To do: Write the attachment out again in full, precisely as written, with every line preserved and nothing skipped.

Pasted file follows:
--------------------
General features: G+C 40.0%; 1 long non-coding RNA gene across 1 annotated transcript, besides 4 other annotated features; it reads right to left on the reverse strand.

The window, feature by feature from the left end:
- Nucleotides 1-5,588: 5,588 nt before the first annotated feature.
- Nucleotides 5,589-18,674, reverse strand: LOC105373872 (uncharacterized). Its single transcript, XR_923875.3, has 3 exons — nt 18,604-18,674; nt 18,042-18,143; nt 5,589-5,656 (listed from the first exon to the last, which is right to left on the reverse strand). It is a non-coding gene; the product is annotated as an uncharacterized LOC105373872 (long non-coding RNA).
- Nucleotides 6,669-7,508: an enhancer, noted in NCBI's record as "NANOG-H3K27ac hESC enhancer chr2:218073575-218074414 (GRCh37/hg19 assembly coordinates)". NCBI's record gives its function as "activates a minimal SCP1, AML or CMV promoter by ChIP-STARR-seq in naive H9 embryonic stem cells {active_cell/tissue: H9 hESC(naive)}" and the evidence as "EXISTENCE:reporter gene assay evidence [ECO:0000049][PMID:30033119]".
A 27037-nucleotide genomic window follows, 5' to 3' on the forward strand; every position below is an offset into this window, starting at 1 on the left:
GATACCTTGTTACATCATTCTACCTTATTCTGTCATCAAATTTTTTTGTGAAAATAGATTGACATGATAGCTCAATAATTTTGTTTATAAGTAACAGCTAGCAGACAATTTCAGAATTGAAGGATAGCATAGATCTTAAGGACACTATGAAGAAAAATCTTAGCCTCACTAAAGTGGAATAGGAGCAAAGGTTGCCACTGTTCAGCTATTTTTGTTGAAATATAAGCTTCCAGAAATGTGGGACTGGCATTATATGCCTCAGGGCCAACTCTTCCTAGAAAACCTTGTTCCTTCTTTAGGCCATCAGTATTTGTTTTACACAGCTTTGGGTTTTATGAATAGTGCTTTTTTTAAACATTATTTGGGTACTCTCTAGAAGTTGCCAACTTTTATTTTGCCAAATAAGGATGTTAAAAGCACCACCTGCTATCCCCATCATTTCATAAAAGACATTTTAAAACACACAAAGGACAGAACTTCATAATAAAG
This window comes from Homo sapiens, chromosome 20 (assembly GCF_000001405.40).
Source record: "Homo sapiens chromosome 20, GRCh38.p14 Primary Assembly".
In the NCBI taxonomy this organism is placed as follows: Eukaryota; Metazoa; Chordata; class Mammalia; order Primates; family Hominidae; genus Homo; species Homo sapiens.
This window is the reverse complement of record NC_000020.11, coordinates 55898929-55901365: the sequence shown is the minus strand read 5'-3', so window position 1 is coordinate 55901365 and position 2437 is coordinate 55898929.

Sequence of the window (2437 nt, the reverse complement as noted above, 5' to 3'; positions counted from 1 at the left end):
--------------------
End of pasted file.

General features: G+C 40.0%; 1 long non-coding RNA gene across 1 annotated transcript, besides 4 other annotated features; it reads right to left on the reverse strand.

The window, feature by feature from the left end:
- Nucleotides 1-5,588: 5,588 nt before the first annotated feature.
- Nucleotides 5,589-18,674, reverse strand: LOC105373872 (uncharacterized). Its single transcript, XR_923875.3, has 3 exons — nt 18,604-18,674; nt 18,042-18,143; nt 5,589-5,656 (listed from the first exon to the last, which is right to left on the reverse strand). It is a non-coding gene; the product is annotated as an uncharacterized LOC105373872 (long non-coding RNA).
- Nucleotides 6,669-7,508: an enhancer, noted in NCBI's record as "NANOG-H3K27ac hESC enhancer chr2:218073575-218074414 (GRCh37/hg19 assembly coordinates)". NCBI's record gives its function as "activates a minimal SCP1, AML or CMV promoter by ChIP-STARR-seq in naive H9 embryonic stem cells {active_cell/tissue: H9 hESC(naive)}" and the evidence as "EXISTENCE:reporter gene assay evidence [ECO:0000049][PMID:30033119]".
A 27037-nucleotide genomic window follows, 5' to 3' on the forward strand; every position below is an offset into this window, starting at 1 on the left:
GATACCTTGTTACATCATTCTACCTTATTCTGTCATCAAATTTTTTTGTGAAAATAGATTGACATGATAGCTCAATAATTTTGTTTATAAGTAACAGCTAGCAGACAATTTCAGAATTGAAGGATAGCATAGATCTTAAGGACACTATGAAGAAAAATCTTAGCCTCACTAAAGTGGAATAGGAGCAAAGGTTGCCACTGTTCAGCTATTTTTGTTGAAATATAAGCTTCCAGAAATGTGGGACTGGCATTATATGCCTCAGGGCCAACTCTTCCTAGAAAACCTTGTTCCTTCTTTAGGCCATCAGTATTTGTTTTACACAGCTTTGGGTTTTATGAATAGTGCTTTTTTTAAACATTATTTGGGTACTCTCTAGAAGTTGCCAACTTTTATTTTGCCAAATAAGGATGTTAAAAGCACCACCTGCTATCCCCATCATTTCATAAAAGACATTTTAAAACACACAAAGGACAGAACTTCATAATAAAG
This window comes from Homo sapiens, chromosome 20 (assembly GCF_000001405.40).
Source record: "Homo sapiens chromosome 20, GRCh38.p14 Primary Assembly".
In the NCBI taxonomy this organism is placed as follows: Eukaryota; Metazoa; Chordata; class Mammalia; order Primates; family Hominidae; genus Homo; species Homo sapiens.
This window is the reverse complement of record NC_000020.11, coordinates 55898929-55901365: the sequence shown is the minus strand read 5'-3', so window position 1 is coordinate 55901365 and position 2437 is coordinate 55898929.

Sequence of the window (2437 nt, the reverse complement as noted above, 5' to 3'; positions counted from 1 at the left end):